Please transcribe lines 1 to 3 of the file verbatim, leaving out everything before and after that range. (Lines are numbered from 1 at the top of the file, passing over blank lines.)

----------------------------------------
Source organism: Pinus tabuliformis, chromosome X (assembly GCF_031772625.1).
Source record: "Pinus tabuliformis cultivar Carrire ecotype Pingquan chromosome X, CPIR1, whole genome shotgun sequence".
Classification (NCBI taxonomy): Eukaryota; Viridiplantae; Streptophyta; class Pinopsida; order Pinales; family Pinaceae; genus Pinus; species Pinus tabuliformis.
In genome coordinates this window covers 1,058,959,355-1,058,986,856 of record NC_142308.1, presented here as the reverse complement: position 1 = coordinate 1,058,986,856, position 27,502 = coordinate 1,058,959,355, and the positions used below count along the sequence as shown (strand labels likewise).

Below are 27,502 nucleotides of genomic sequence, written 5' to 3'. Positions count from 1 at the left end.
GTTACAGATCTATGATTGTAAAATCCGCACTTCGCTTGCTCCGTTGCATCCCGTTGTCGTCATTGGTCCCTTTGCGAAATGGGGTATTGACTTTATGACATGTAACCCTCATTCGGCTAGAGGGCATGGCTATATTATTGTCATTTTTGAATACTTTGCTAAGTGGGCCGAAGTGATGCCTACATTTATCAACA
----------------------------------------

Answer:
Source organism: Pinus tabuliformis, chromosome X (assembly GCF_031772625.1).
Source record: "Pinus tabuliformis cultivar Carrire ecotype Pingquan chromosome X, CPIR1, whole genome shotgun sequence".
Classification (NCBI taxonomy): Eukaryota; Viridiplantae; Streptophyta; class Pinopsida; order Pinales; family Pinaceae; genus Pinus; species Pinus tabuliformis.